Ask Omarosa Manigault. Ask Dr. Ben Carson, once hailed as a hero but now shamed and disgraced in our eyes. Ask Clarence Thomas, who many people actually forget that there is a Black man on the Supreme Court.
Is it because Black people hate Republicans? No. That’s ludicrous. You can still be Black and be a respected Republican. It’s all in what you do and say.
Clarence Thomas and Dr. Ben Carson are against Affirmative Action, a program that is still widely popular with African Americans. It’s also not lost on us that these are two individuals that benefitted heavily from the program want it taken away. This program was responsible for lifting many Blacks out of poverty and given a fighting chance, almost overnight.
To be a Black Republican to many means to conceal their identity. You’re no longer Black. You’re an “American” or a “human being”. They find themselves in a bind, trying to prove to other Black Americans that that they still identify as “being Black” while proving to White Republicans that they don’t identify with Blackness. You must agree as a Black Republican that its something inane within their community that causes poverty and crime. It can’t be policies enacted over the past few decades that placed some Black people where they find themselves. No. They have to first agree with and believe White people that there is something innately wrong with Black culture instead of White policy. How incredibly tiring that must be.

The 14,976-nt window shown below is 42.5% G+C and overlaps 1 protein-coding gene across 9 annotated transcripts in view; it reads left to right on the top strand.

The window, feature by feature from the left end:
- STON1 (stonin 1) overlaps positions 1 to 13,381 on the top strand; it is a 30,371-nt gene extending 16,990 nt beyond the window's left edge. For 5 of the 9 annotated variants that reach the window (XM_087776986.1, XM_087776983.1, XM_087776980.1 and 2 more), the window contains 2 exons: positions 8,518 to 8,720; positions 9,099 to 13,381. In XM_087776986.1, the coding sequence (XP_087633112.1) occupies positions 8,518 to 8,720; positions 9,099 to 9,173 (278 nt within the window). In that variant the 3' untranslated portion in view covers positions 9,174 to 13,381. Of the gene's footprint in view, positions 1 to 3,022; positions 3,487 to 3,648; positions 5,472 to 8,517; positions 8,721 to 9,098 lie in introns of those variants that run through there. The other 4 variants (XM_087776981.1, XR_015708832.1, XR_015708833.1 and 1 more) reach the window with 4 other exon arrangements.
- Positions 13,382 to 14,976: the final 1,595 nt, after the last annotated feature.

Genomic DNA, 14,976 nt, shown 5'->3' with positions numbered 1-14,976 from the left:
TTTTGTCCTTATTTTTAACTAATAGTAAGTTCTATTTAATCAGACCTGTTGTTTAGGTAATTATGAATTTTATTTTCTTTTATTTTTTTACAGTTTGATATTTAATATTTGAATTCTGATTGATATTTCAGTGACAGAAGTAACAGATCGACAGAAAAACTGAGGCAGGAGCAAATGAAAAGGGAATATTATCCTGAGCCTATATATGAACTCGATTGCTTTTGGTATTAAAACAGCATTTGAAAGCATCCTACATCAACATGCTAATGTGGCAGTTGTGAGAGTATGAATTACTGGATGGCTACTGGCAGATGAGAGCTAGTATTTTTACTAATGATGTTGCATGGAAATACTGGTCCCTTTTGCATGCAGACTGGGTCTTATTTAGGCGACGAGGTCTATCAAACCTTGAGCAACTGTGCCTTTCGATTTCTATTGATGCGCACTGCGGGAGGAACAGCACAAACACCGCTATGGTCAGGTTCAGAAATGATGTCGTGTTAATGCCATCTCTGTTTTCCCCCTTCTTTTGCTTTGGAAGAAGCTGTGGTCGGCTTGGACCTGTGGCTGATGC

During Trump’s campaign and in the early months of his presidency, he painted a picture of the Black community that is widely different than what Black people actually experience. Dilapidating communities, crime ridden communities, large cities where Blacks did nothing but wait for someone to do SOMETHING! However, this view is not a universal experience for us all. As White people clapped loudly for Trump as he went on and on about how Black people can’t walk down their streets without being shot, many Black people scratched their heads at this vision. I caught myself rolling my wheelchair through my working class neighborhood in Indiana feeling absolutely no fear of being shot or my building crumbling into a pile of brick and stone. Black Republicans said very little, quietly still offering their support to this president.